13. For the past few years as an automotive writer, I've been keeping something quiet from a lot people. Some, including some of the members of this site know this secret. It's something that I have been slightly embarrassed by for the position that I have and know that it has kept some doors shut. I can't fully work a manual transmission. (Please put down the pitchforks and torches. Thank you.) It's not like I have never attempted to learn how to use a manual transmission before. The first time I ever drove a manual transmission in my friend Adam's 1991 Isuzu Stylus sedan. We drove around in a parking lot with me learning how to disengage the clutch and listen to the engine as a way to tell when to upshift. A year or two later, my dad and I took my younger brother's 1998 Subaru Legacy Wagon to do the same. For the most part, I was feeling ok with driving a manual transmission vehicle, even when I stalled it every few moments. But that all changed when I decided to take the Legacy out for a quick spin at night and only made it to end of our street because. I stalled the vehicle when leaving a stop and it wouldn't start back up. This made me felt that I had broken it. So I had to make that long walk of shame back to the house and call for a tow truck. It was determined that I didn't break the vehicle. Instead the alternator was found to be cause as it wasn't generating enough power. But even with that, I had made the decision to swear off learning and driving a manual transmission vehicle. Now admitting something like this out in public only would invite criticism and sarcasm. Just telling this to my family only got me mocked and ridiculed. But what I didn't say was my thought about the whole experience. While I did feel like I made some end-roads and knew that more doors would open if I understood how to work a manual, I also knew with the proclamation that I made about never driving, let alone learning; I had given up too easily. This was only made more apparent when I had to turn down a vehicle because it had a manual transmission last year. But this year, I made a promise to myself. I would get over the proclamation that I had made and once for all learn to drive a manual. But how was I going to do it? I vowed never to learn on my brother's vehicle since I thought that would only bring me bad luck. I also didn't want to use one of the vehicles that I review since I was worried that I would cause some sort of damage. I found myself in a tough spot. But unbeknownst to me, lady luck had a surprise in store for me. Last month, I was getting ready to swap review vehicles. Taking the place of the vehicle I had drove for the past week was a 2014 Volkswagen Jetta TDI. I wanted to see how the diesel model stacked up to both the Chevrolet Cruze Turbodiesel and Jetta Hybrid I had driven last year. After signing the paperwork and trading keys, I found myself going through the paperwork of the Jetta TDI to familiarize myself of what I would be driving around for the week. But as I was reading through the window sticker, a chill ran down my spine. I thought that I was getting one that was equipped with the six-speed DSG gearbox. But the window sticker said it was equipped with a six-speed manual. I went outside to look at the vehicle and to my horror, it was equipped with a six-speed manual transmission. Now I had three options with the Jetta TDI: Leave it in the driveway for the week Call the company and ask if they can pick it up since I cannot drive a stick Take the plunge and learn once and for all to drive a manual The first option was out of the question since Volkswagen gave me the vehicle to drive for a week. In return, I supposed to write something about my experience. Writing about how the Jetta TDI just sat there for a week didn't seem like the most appealing story. Option two was also a non-starter since I knew that I would be met with grief and sarcasm. So that left option three. At first I was very hesitant to the idea since I was worried about damaging the vehicle, i.e. worst case scenario. But somehow I was able to have some common sense enter my thoughts and calm me down to a point. "You have learned how to release the clutch pedal and the 1-2 shift. You're well ahead of those who don't even know how even to how to work the transmission. Just keep practicing and expanding your range, and you'll be able to open doors," I found myself saying. So I made the decision to keep the Jetta TDI and learn for once and for all to drive a manual. When I made this announcement at dinner, it was surprise to everyone. Even I couldn't believe what came out of my mouth when I said that I plan to keep the vehicle and learn to drive a manual transmission. After dinner, my dad and I climbed into the Jetta and made our way to the high school parking lot, a place that was big enough for me to practice. Once we arrived to the parking lot, we began with the basics; getting the vehicle to move on its own by letting off the clutch pedal. This was a tricky proposition for me since I knew that I couldn't release the pedal to fast or else the vehicle would stall. So began a marathon of stalling and keeping the Jetta running by hitting the clutch pedal if I thought the car would stall. But then something hit me. I began to not pay attention to the rev counter and started to listen to the engine note as my signal of when to get back on or keep removing my foot off the clutch. Once I figured this out, I started to let my foot my off at the right point that the vehicle wouldn't stall and it moved under its own power. We did this a few times before moving onto the next item; the transition from clutch to gas. This was a tricky thing for me before as I was either too slow or fast on the transition. Also the foot work was going to be a problem as I would have to coordinate my left and right legs to get going. Again, it took a few times and some stalling before my feet were working somewhat together and moving along at a somewhat reasonable rate. Once I had the practiced the basics and felt somewhat comfortable, we headed back home. I felt nervous as I piloted the Jetta TDI, worried that I would stall the vehicle and possibly cause an accident. But I didn't. As I pulled into the driveway and parked the Jetta, I breathed a heavy sigh of relief. I had drove the Jetta TDI and not damaged the vehicle, or anyone else around me. I considered it a great success. As the week went on, I would take some time to drive around in the Jetta TDI. Not only to practice, but to also make me feel not as nervous when driving with a manual transmission. Despite stalling the vehicle once in a while, I was beginning to feel more comfortable. I was also coming to a realization. In a way. the manual transmission is the last control a person has over the car. The feeling of doing something to move the car; being a part of the machinery. Before, a person felt more in control with a vehicle due to mechanical steering, the accelerator pulling a cable, and a number of other items. But with the advent of technology and the desire to improve efficiency, the driver was slowly removed out of the picture. In a way, the manual transmission is the last bastion for a driver. When the Volkswagen Jetta TDI was picked up, I was both happy and elated. Happy that I was finally able to feel a little bit more comfortable with driving a manual transmission. Elated that the Jetta TDI and I had survived with no damage. I thought to myself as the Jetta drove away, I wonder what vehicle I could ask for next with a manual transmission. Disclaimer: Volkswagen Provided the Jetta TDI, Insurance, and One Tank of Diesel William Maley is a staff writer for Cheers & Gears. He can be reached at william.maley@cheersandgears.com or you can follow him on twitter at @realmudmonster.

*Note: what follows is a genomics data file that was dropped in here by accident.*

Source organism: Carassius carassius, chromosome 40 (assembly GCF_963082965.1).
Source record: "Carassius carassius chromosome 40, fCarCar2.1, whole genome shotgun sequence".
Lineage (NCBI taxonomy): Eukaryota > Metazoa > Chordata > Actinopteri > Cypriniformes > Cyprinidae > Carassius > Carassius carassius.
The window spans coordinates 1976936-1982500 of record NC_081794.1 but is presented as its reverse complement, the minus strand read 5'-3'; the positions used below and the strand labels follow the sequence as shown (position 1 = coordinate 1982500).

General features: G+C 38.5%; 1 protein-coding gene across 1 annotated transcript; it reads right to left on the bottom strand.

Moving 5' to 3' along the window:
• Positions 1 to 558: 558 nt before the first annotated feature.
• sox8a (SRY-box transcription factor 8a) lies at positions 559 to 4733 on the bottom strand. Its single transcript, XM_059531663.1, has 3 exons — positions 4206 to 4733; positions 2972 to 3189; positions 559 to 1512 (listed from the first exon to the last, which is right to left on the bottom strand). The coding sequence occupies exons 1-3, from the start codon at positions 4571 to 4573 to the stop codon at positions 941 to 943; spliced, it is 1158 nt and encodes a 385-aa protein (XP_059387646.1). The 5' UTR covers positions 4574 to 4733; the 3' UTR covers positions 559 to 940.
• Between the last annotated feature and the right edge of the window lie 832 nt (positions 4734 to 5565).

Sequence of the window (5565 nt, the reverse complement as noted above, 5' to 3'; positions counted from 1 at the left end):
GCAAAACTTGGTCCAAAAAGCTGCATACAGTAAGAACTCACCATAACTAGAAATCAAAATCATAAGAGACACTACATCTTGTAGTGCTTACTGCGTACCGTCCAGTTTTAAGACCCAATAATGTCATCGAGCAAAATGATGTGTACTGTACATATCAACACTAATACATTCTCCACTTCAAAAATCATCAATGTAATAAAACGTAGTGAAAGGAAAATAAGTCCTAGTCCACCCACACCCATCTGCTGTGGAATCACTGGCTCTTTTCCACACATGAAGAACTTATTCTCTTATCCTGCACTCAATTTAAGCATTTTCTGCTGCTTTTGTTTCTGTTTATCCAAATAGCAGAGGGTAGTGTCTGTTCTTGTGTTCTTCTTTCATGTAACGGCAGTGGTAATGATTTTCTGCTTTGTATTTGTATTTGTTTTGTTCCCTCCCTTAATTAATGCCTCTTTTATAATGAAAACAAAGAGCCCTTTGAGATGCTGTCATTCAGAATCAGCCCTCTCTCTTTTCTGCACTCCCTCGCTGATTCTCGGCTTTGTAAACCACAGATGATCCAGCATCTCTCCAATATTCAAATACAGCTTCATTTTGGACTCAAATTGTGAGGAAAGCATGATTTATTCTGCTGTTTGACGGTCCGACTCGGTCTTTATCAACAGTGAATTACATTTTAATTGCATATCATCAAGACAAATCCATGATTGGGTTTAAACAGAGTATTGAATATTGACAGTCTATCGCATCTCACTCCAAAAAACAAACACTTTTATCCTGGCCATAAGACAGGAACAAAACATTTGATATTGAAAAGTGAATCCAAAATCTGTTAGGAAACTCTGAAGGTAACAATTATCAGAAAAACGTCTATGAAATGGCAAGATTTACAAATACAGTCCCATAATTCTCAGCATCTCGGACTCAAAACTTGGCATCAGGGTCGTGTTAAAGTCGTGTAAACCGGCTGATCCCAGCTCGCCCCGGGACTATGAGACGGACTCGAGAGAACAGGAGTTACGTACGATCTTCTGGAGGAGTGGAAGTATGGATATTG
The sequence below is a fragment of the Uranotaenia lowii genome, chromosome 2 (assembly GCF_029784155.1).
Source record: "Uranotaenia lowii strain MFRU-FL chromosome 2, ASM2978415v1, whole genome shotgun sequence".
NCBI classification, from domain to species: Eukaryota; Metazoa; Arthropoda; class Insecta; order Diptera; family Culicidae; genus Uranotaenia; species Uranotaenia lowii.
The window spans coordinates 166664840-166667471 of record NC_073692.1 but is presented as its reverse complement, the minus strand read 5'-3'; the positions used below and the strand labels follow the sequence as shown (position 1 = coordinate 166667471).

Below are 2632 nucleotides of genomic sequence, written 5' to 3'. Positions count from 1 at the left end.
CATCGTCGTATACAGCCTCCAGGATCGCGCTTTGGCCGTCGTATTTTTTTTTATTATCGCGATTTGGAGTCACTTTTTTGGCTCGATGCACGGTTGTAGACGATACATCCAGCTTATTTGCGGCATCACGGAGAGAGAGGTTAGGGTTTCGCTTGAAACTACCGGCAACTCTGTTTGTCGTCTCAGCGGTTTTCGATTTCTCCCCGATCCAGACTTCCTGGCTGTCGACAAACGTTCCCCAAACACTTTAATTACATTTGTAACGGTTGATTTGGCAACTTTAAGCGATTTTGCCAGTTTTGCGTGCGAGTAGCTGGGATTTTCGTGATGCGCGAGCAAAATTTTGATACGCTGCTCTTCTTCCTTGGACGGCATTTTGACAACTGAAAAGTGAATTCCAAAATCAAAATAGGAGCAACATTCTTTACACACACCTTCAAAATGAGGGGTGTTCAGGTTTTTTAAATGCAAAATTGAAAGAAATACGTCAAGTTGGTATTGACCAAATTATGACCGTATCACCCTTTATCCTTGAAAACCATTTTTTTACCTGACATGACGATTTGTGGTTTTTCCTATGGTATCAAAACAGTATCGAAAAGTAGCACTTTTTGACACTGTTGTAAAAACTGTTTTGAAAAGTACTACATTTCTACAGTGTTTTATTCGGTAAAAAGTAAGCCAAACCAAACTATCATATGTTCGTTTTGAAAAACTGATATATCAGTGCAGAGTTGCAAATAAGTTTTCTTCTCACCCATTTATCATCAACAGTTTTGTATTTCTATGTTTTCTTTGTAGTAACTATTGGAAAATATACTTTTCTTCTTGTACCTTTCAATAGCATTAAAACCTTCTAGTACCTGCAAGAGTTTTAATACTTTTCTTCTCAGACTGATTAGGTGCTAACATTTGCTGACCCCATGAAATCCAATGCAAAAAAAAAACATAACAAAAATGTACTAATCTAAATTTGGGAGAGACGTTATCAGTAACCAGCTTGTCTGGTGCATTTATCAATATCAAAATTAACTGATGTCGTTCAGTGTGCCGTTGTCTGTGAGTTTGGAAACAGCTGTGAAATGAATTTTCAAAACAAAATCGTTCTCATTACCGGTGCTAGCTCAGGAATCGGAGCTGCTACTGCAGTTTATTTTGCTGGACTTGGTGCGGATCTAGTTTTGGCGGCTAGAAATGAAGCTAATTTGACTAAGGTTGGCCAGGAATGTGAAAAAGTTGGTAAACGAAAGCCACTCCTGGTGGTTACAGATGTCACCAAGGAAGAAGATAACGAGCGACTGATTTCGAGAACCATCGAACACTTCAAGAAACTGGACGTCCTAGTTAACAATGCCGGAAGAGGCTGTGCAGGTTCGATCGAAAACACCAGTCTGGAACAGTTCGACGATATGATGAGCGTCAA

14. For the past few years as an automotive writer, I've been keeping something quiet from a lot people. Some, including some of the members of this site know this secret. It's something that I have been slightly embarrassed by for the position that I have and know that it has kept some doors shut. I can't fully work a manual transmission. (Please put down the pitchforks and torches. Thank you.) It's not like I have never attempted to learn how to use a manual transmission before. The first time I ever drove a manual transmission in my friend Adam's 1991 Isuzu Stylus sedan. We drove around in a parking lot with me learning how to disengage the clutch and listen to the engine as a way to tell when to upshift. A year or two later, my dad and I took my younger brother's 1998 Subaru Legacy Wagon to do the same. For the most part, I was feeling ok with driving a manual transmission vehicle, even when I stalled it every few moments. But that all changed when I decided to take the Legacy out for a quick spin at night and only made it to end of our street because. I stalled the vehicle when leaving a stop and it wouldn't start back up. This made me felt that I had broken it. So I had to make that long walk of shame back to the house and call for a tow truck. It was determined that I didn't break the vehicle. Instead the alternator was found to be cause as it wasn't generating enough power. But even with that, I had made the decision to swear off learning and driving a manual transmission vehicle. Now admitting something like this out in public only would invite criticism and sarcasm. Just telling this to my family only got me mocked and ridiculed. But what I didn't say was my thought about the whole experience. While I did feel like I made some end-roads and knew that more doors would open if I understood how to work a manual, I also knew with the proclamation that I made about never driving, let alone learning; I had given up too easily. This was only made more apparent when I had to turn down a vehicle because it had a manual transmission last year. But this year, I made a promise to myself. I would get over the proclamation that I had made and once for all learn to drive a manual. But how was I going to do it? I vowed never to learn on my brother's vehicle since I thought that would only bring me bad luck. I also didn't want to use one of the vehicles that I review since I was worried that I would cause some sort of damage. I found myself in a tough spot. But unbeknownst to me, lady luck had a surprise in store for me. Last month, I was getting ready to swap review vehicles. Taking the place of the vehicle I had drove for the past week was a 2014 Volkswagen Jetta TDI. I wanted to see how the diesel model stacked up to both the Chevrolet Cruze Turbodiesel and Jetta Hybrid I had driven last year. After signing the paperwork and trading keys, I found myself going through the paperwork of the Jetta TDI to familiarize myself of what I would be driving around for the week. But as I was reading through the window sticker, a chill ran down my spine. I thought that I was getting one that was equipped with the six-speed DSG gearbox. But the window sticker said it was equipped with a six-speed manual. I went outside to look at the vehicle and to my horror, it was equipped with a six-speed manual transmission. Now I had three options with the Jetta TDI: Leave it in the driveway for the week Call the company and ask if they can pick it up since I cannot drive a stick Take the plunge and learn once and for all to drive a manual The first option was out of the question since Volkswagen gave me the vehicle to drive for a week. In return, I supposed to write something about my experience. Writing about how the Jetta TDI just sat there for a week didn't seem like the most appealing story. Option two was also a non-starter since I knew that I would be met with grief and sarcasm. So that left option three. At first I was very hesitant to the idea since I was worried about damaging the vehicle, i.e. worst case scenario. But somehow I was able to have some common sense enter my thoughts and calm me down to a point. "You have learned how to release the clutch pedal and the 1-2 shift. You're well ahead of those who don't even know how even to how to work the transmission. Just keep practicing and expanding your range, and you'll be able to open doors," I found myself saying. So I made the decision to keep the Jetta TDI and learn for once and for all to drive a manual. When I made this announcement at dinner, it was surprise to everyone. Even I couldn't believe what came out of my mouth when I said that I plan to keep the vehicle and learn to drive a manual transmission. After dinner, my dad and I climbed into the Jetta and made our way to the high school parking lot, a place that was big enough for me to practice. Once we arrived to the parking lot, we began with the basics; getting the vehicle to move on its own by letting off the clutch pedal. This was a tricky proposition for me since I knew that I couldn't release the pedal to fast or else the vehicle would stall. So began a marathon of stalling and keeping the Jetta running by hitting the clutch pedal if I thought the car would stall. But then something hit me. I began to not pay attention to the rev counter and started to listen to the engine note as my signal of when to get back on or keep removing my foot off the clutch. Once I figured this out, I started to let my foot my off at the right point that the vehicle wouldn't stall and it moved under its own power. We did this a few times before moving onto the next item; the transition from clutch to gas. This was a tricky thing for me before as I was either too slow or fast on the transition. Also the foot work was going to be a problem as I would have to coordinate my left and right legs to get going. Again, it took a few times and some stalling before my feet were working somewhat together and moving along at a somewhat reasonable rate. Once I had the practiced the basics and felt somewhat comfortable, we headed back home. I felt nervous as I piloted the Jetta TDI, worried that I would stall the vehicle and possibly cause an accident. But I didn't. As I pulled into the driveway and parked the Jetta, I breathed a heavy sigh of relief. I had drove the Jetta TDI and not damaged the vehicle, or anyone else around me. I considered it a great success. As the week went on, I would take some time to drive around in the Jetta TDI. Not only to practice, but to also make me feel not as nervous when driving with a manual transmission. Despite stalling the vehicle once in a while, I was beginning to feel more comfortable. I was also coming to a realization. In a way. the manual transmission is the last control a person has over the car. The feeling of doing something to move the car; being a part of the machinery. Before, a person felt more in control with a vehicle due to mechanical steering, the accelerator pulling a cable, and a number of other items. But with the advent of technology and the desire to improve efficiency, the driver was slowly removed out of the picture. In a way, the manual transmission is the last bastion for a driver. When the Volkswagen Jetta TDI was picked up, I was both happy and elated. Happy that I was finally able to feel a little bit more comfortable with driving a manual transmission. Elated that the Jetta TDI and I had survived with no damage. I thought to myself as the Jetta drove away, I wonder what vehicle I could ask for next with a manual transmission. Disclaimer: Volkswagen Provided the Jetta TDI, Insurance, and One Tank of Diesel William Maley is a staff writer for Cheers & Gears. He can be reached at william.maley@cheersandgears.com or you can follow him on twitter at @realmudmonster. View full article